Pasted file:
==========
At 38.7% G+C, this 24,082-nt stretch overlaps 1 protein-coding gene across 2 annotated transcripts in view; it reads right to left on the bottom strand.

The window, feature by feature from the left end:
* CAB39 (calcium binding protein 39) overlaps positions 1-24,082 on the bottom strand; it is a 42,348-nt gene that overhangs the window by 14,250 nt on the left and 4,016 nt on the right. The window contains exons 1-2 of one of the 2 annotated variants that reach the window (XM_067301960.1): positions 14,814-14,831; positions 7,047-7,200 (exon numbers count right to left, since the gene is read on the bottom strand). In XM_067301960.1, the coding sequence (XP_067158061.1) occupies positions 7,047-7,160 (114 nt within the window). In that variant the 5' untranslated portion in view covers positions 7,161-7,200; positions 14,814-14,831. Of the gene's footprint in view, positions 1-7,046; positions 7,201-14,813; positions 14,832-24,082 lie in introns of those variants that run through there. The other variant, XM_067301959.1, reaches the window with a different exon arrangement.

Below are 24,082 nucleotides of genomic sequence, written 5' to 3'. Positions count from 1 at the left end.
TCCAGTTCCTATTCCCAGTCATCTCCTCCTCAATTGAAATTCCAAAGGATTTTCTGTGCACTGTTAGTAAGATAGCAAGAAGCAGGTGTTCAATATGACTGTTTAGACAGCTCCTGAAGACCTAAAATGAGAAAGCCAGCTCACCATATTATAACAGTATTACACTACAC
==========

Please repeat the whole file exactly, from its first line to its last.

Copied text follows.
At 38.7% G+C, this 24,082-nt stretch overlaps 1 protein-coding gene across 2 annotated transcripts in view; it reads right to left on the bottom strand.

The window, feature by feature from the left end:
* CAB39 (calcium binding protein 39) overlaps positions 1-24,082 on the bottom strand; it is a 42,348-nt gene that overhangs the window by 14,250 nt on the left and 4,016 nt on the right. The window contains exons 1-2 of one of the 2 annotated variants that reach the window (XM_067301960.1): positions 14,814-14,831; positions 7,047-7,200 (exon numbers count right to left, since the gene is read on the bottom strand). In XM_067301960.1, the coding sequence (XP_067158061.1) occupies positions 7,047-7,160 (114 nt within the window). In that variant the 5' untranslated portion in view covers positions 7,161-7,200; positions 14,814-14,831. Of the gene's footprint in view, positions 1-7,046; positions 7,201-14,813; positions 14,832-24,082 lie in introns of those variants that run through there. The other variant, XM_067301959.1, reaches the window with a different exon arrangement.

Below are 24,082 nucleotides of genomic sequence, written 5' to 3'. Positions count from 1 at the left end.
TCCAGTTCCTATTCCCAGTCATCTCCTCCTCAATTGAAATTCCAAAGGATTTTCTGTGCACTGTTAGTAAGATAGCAAGAAGCAGGTGTTCAATATGACTGTTTAGACAGCTCCTGAAGACCTAAAATGAGAAAGCCAGCTCACCATATTATAACAGTATTACACTACAC